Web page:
Chasing the Jobs

The provincial government spends a lot of money on economic development, not all of it wisely.

The provincial government pursues economic development through a number of agencies and departments including the Departments of Economic and Rural Development and Tourism (ERD) and Nova Scotia Business Inc.

NSBI is an agency operating at a short arms length from government with an independent Board of Directors drawn largely from the private sector.

NSBI has an able and hard working staff. They have a clear idea of what they are trying to do and have been imaginative and strategic in many of their choices. The province is fortunate that so many able and experienced leaders from around the province have agreed to serve on the board.

But it operates in a flawed policy context.

  1. The payroll rebate system is a good way to support employment growth. The money is meted out gradually and only if the jobs are in fact created and retained. It is unfortunate that programs approved by the board, after thorough debate and analysis, need to wait for cabinet approval, which often takes many weeks or months. It makes sense for cabinet to have notice of a decision and an opportunity to intervene if it wishes to be proactive, but it makes no sense to have the protracted approval process. Cabinet’s role should be on policy, not transactions.
  2. Many of the employers being sought for the payroll rebate program are great strategic choices—for example in financial services, aerospace and defence, information and communications technology. But too often they have been for low wage jobs in unstable industries such as call centres.
  3. Both NSBI and the Department of Economic and Rural Development use nonsensical “rate of return” measures to evaluate projects. These compare the investment with the expected taxes to be paid as a result of the created jobs. Although the relative numbers are helpful—100% is certainly better than 50% — the suggestion that this is a measure of government revenue win is nonsense. The good jobs that NSBI facilitates are not filled by unemployed aerospace engineers or accountants languishing in Nova Scotia but by people who would otherwise live elsewhere. When they move here they consume the same amount of health, education, and other government services as others, which turns out to be about equal to the taxes they pay for all but the highest earners.
  4. Neither the government (through ERD) nor NSBI should be in the venture capital business. That business requires a player to be both nimble and hardnosed. They are neither. It is sometimes argued that there are no alternatives, but why would there be if the private players have to compete with a government entity doing deals on less than commercial terms?  It would be better for NSBI to act as a facilitator between Venture Capitalists and provincial businesses looking for capital.  As it is taxpayers have a great deal of capital at risk for very few jobs.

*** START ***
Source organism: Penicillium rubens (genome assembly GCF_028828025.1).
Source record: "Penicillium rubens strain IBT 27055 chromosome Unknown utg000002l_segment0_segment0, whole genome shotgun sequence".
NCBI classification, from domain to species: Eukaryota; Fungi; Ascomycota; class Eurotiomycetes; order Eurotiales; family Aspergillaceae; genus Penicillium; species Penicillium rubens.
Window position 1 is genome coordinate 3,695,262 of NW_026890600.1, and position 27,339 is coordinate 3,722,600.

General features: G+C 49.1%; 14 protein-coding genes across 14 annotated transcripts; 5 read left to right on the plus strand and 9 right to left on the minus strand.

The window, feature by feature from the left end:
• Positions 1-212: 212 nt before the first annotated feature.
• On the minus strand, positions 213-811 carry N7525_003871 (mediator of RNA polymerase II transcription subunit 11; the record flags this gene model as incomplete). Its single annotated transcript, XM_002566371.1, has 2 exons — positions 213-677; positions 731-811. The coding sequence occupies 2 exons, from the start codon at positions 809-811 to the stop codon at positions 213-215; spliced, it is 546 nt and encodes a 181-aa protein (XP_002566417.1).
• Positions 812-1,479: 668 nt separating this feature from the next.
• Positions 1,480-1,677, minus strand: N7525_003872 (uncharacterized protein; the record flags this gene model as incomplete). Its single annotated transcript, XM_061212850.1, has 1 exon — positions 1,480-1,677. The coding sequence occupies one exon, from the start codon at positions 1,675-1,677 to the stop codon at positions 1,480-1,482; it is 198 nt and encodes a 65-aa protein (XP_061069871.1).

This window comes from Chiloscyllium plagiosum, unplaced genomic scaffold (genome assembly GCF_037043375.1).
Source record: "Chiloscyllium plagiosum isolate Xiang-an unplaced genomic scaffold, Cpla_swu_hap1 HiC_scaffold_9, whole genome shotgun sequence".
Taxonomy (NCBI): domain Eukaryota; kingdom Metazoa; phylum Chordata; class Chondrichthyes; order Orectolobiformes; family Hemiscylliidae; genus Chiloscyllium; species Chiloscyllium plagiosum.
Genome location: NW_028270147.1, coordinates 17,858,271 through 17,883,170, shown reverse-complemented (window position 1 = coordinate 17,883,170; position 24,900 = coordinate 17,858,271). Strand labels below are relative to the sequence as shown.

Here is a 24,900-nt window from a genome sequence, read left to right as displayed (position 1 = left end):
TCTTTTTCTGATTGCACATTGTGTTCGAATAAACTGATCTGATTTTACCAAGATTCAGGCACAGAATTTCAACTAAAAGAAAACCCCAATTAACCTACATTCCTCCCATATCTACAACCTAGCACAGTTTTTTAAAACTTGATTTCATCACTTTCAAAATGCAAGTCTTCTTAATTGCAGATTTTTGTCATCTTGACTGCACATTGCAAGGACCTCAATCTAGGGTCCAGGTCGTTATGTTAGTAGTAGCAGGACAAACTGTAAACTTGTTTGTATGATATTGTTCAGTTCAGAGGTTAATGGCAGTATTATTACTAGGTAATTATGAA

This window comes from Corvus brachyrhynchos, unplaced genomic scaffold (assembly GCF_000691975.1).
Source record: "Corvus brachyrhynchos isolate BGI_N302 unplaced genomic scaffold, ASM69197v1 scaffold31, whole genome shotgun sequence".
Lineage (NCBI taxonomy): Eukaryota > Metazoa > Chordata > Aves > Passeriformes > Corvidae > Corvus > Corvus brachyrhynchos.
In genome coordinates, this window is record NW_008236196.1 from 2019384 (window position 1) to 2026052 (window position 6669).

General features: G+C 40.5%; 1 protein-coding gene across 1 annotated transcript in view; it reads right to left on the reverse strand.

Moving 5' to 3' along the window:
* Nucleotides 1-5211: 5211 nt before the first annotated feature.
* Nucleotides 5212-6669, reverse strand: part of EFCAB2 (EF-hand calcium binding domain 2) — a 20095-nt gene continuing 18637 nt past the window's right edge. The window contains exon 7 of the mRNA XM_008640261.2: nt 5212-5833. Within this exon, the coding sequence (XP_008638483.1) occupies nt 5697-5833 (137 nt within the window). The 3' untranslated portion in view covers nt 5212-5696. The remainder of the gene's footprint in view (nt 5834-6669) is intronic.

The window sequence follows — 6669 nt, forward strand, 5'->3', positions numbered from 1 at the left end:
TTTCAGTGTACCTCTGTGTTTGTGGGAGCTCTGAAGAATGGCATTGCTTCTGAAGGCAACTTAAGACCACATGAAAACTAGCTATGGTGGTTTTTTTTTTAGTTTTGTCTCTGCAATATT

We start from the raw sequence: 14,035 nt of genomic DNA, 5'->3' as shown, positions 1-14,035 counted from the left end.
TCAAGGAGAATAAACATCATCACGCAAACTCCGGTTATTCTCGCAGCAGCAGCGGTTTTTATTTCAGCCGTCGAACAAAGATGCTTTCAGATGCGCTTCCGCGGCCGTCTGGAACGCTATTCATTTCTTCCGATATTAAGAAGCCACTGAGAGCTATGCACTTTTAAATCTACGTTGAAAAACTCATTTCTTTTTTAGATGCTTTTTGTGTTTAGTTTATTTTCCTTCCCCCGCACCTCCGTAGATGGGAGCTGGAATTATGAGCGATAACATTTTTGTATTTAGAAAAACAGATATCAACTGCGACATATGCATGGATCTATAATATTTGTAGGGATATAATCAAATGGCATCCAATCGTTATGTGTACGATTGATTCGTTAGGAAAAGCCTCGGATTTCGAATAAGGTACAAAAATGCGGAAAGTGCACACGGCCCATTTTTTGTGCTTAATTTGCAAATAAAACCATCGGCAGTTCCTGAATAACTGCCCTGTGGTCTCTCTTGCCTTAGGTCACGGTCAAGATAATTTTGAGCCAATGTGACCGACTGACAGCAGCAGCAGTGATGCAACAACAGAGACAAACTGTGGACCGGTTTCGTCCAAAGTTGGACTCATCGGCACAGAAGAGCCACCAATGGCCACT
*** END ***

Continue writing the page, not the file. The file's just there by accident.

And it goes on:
5. Likewise ERD should not be involved in loans. The history of these loans is littered with disasters. It often happens that a borrower, dissatisfied with NSBI’s already soft terms, will go to Economic and Rural Development and get a loan on even softer terms. If NSBI declines a deal it is safe to say that it has a very weak case. Yet government often does the same deal directly using the Industrial Expansion Fund (IEF), leaving NSBI in an impossible negotiating position for subsequent transactions. The most recent example of this was the $4.75 million loan to Scanwood which went into default very soon after it was made, with little prospect for recovery. Not surprisingly the Auditor General has been highly critical of the operations of the IEF while giving generally good marks to the operations of NSBI.

Again NSBI could provide a facilitator role with banks and other lenders, and could even subsidize the interest rate using a rationale comparable to that for payroll rebates.  Perhaps some loans for rural manufacturers could be provided by NSBI but a more rigorous approval process is required.  Many of NSBI’s largest loan accounts are to organizations that could get money from the banks; many others are going to result in substantial or total losses.

There will be times when it is necessary to contribute to large capital intensive employers such as Michelin (still a frequent receiver of government funding) and DSME in Trenton. But if so this is best done as grants whose cost is reflected immediately rather than loans or equity investments for which the cost is put off to later accounting periods, perhaps after the next election.

NSBI has not done a good job of aggregating and reporting all costs, including rebates, staff costs, and  loan losses, weighed against the actual number of jobs created.

The NDP government is no worse than its predecessor on any of these points but neither has it been better. The decision to abolish the IEF appears to be a good one but we should withhold judgement until we see what will replace it.

Ultimately the economic problem being addressed is not the most important one.  Over the next twenty years Nova Scotia will lose 100,000 workers. It will be impossible to avoid a corresponding shrinkage in our economy. Our problem is going to be jobs without people, not people without jobs. This can only be mitigated by an aggressive increase in immigration rates, and much better and more vocationally relevant education for our young people.


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